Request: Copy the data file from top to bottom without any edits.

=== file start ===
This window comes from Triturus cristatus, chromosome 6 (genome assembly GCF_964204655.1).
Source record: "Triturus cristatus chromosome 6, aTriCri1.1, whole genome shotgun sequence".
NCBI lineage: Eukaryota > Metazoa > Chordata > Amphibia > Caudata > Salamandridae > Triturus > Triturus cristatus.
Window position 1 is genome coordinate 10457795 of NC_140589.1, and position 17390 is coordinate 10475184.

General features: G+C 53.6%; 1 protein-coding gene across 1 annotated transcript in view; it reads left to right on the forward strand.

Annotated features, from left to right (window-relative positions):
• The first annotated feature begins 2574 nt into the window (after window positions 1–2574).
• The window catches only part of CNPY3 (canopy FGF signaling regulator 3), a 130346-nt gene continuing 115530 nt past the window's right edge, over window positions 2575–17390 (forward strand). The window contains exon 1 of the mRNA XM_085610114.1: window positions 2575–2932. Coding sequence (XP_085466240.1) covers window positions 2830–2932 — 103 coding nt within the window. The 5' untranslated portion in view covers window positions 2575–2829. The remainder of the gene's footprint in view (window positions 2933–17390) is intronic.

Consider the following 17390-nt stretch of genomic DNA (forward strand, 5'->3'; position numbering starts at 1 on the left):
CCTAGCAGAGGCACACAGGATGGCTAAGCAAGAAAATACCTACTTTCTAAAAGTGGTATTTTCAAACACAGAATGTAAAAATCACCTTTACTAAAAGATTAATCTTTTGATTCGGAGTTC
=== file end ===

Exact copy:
This window comes from Triturus cristatus, chromosome 6 (genome assembly GCF_964204655.1).
Source record: "Triturus cristatus chromosome 6, aTriCri1.1, whole genome shotgun sequence".
NCBI lineage: Eukaryota > Metazoa > Chordata > Amphibia > Caudata > Salamandridae > Triturus > Triturus cristatus.
Window position 1 is genome coordinate 10457795 of NC_140589.1, and position 17390 is coordinate 10475184.

General features: G+C 53.6%; 1 protein-coding gene across 1 annotated transcript in view; it reads left to right on the forward strand.

Annotated features, from left to right (window-relative positions):
• The first annotated feature begins 2574 nt into the window (after window positions 1–2574).
• The window catches only part of CNPY3 (canopy FGF signaling regulator 3), a 130346-nt gene continuing 115530 nt past the window's right edge, over window positions 2575–17390 (forward strand). The window contains exon 1 of the mRNA XM_085610114.1: window positions 2575–2932. Coding sequence (XP_085466240.1) covers window positions 2830–2932 — 103 coding nt within the window. The 5' untranslated portion in view covers window positions 2575–2829. The remainder of the gene's footprint in view (window positions 2933–17390) is intronic.

Consider the following 17390-nt stretch of genomic DNA (forward strand, 5'->3'; position numbering starts at 1 on the left):
CCTAGCAGAGGCACACAGGATGGCTAAGCAAGAAAATACCTACTTTCTAAAAGTGGTATTTTCAAACACAGAATGTAAAAATCACCTTTACTAAAAGATTAATCTTTTGATTCGGAGTTC